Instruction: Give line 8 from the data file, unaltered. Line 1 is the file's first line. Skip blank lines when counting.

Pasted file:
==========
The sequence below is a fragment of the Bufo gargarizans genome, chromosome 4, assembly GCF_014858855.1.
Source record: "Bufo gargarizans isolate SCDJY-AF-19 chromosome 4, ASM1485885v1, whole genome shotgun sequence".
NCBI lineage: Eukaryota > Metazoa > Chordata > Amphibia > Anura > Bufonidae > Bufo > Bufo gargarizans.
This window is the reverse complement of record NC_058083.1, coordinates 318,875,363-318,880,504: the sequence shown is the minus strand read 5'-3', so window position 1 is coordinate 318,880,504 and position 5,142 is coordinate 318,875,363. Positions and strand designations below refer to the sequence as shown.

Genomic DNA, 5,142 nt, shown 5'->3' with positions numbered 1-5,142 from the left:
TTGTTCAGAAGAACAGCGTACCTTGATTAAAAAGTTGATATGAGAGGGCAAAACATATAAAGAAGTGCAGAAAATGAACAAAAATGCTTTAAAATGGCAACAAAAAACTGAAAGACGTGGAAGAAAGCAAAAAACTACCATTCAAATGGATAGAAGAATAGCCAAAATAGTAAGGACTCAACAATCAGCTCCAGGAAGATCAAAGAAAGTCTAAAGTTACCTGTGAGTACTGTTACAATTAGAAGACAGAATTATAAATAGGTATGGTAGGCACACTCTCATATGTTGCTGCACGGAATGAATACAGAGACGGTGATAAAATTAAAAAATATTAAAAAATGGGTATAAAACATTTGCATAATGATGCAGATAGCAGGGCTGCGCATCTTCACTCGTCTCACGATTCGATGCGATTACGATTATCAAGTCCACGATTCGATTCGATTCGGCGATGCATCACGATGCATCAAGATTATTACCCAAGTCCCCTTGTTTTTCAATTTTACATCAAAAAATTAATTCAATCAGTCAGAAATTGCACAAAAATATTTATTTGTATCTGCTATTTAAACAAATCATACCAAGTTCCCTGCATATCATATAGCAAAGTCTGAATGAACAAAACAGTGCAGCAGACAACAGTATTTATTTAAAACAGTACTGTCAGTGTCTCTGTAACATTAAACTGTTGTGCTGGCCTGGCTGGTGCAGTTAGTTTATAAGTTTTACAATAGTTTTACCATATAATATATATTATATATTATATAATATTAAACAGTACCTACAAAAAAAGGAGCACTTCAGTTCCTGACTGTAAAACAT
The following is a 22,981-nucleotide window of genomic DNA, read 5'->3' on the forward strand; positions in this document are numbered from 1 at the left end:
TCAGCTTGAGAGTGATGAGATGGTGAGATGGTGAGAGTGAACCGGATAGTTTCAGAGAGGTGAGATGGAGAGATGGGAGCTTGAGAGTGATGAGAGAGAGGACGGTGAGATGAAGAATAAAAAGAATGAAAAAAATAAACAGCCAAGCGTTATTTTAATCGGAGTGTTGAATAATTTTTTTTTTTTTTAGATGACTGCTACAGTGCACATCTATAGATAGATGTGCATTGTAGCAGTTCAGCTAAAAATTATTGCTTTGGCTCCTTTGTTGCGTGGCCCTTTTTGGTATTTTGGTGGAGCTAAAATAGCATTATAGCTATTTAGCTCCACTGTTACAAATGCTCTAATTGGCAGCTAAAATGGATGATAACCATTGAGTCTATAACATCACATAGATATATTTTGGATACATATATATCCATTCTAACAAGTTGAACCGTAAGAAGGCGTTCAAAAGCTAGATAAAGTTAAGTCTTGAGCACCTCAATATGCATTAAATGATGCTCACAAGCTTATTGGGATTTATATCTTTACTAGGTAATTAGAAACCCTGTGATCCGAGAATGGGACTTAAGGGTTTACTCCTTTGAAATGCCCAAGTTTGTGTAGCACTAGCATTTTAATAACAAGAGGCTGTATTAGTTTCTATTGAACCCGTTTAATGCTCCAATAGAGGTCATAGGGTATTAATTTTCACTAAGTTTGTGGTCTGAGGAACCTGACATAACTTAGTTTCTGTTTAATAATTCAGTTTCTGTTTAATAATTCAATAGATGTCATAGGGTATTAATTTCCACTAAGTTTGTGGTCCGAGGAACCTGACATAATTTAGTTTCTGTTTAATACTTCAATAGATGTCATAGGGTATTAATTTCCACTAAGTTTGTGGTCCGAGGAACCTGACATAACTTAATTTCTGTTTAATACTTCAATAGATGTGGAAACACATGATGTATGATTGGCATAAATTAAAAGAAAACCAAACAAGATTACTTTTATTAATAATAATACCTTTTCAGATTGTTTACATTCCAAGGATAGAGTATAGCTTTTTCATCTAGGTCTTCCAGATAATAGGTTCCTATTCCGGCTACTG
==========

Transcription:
TCAGCTTGAGAGTGATGAGATGGTGAGATGGTGAGAGTGAACCGGATAGTTTCAGAGAGGTGAGATGGAGAGATGGGAGCTTGAGAGTGATGAGAGAGAGGACGGTGAGATGAAGAATAAAAAGAATGAAAAAAATAAACAGCCAAGCGTTATTTTAATCGGAGTGTTGAATAATTTTTTTTTTTTTTAGATGACTGCTACAGTGCACATCTATAGATAGATGTGCATTGTAGCAGTTCAGCTAAAAATTATTGCTTTGGCTCCTTTGTTGCGTGGCCCTTTTTGGTATTTTGGTGGAGCTAAAATAGCATTATAGCTATTTAGCTCCACTGTTACAAATGCTCTAATTGGCAGCTAAAATGGATGATAACCATTGAGTCTATAACATCACATAGATATATTTTGGATACATATATATCCATTCTAACAAGTTGAACCGTAAGAAGGCGTTCAAAAGCTAGATAAAGTTAAGTCTTGAGCACCTCAATATGCATTAAATGATGCTCACAAGCTTATTGGGATTTATATCTTTACTAGGTAATTAGAAACCCTGTGATCCGAGAATGGGACTTAAGGGTTTACTCCTTTGAAATGCCCAAGTTTGTGTAGCACTAGCATTTTAATAACAAGAGGCTGTATTAGTTTCTATTGAACCCGTTTAATGCTCCAATAGAGGTCATAGGGTATTAATTTTCACTAAGTTTGTGGTCTGAGGAACCTGACATAACTTAGTTTCTGTTTAATAATTCAGTTTCTGTTTAATAATTCAATAGATGTCATAGGGTATTAATTTCCACTAAGTTTGTGGTCCGAGGAACCTGACATAATTTAGTTTCTGTTTAATACTTCAATAGATGTCATAGGGTATTAATTTCCACTAAGTTTGTGGTCCGAGGAACCTGACATAACTTAATTTCTGTTTAATACTTCAATAGATGTGGAAACACATGATGTATGATTGGCATAAATTAAAAGAAAACCAAACAAGATTACTTTTATTAATAATAATACCTTTTCAGATTGTTTACATTCCAAGGATAGAGTATAGCTTTTTCATCTAGGTCTTCCAGATAATAGGTTCCTATTCCGGCTACTG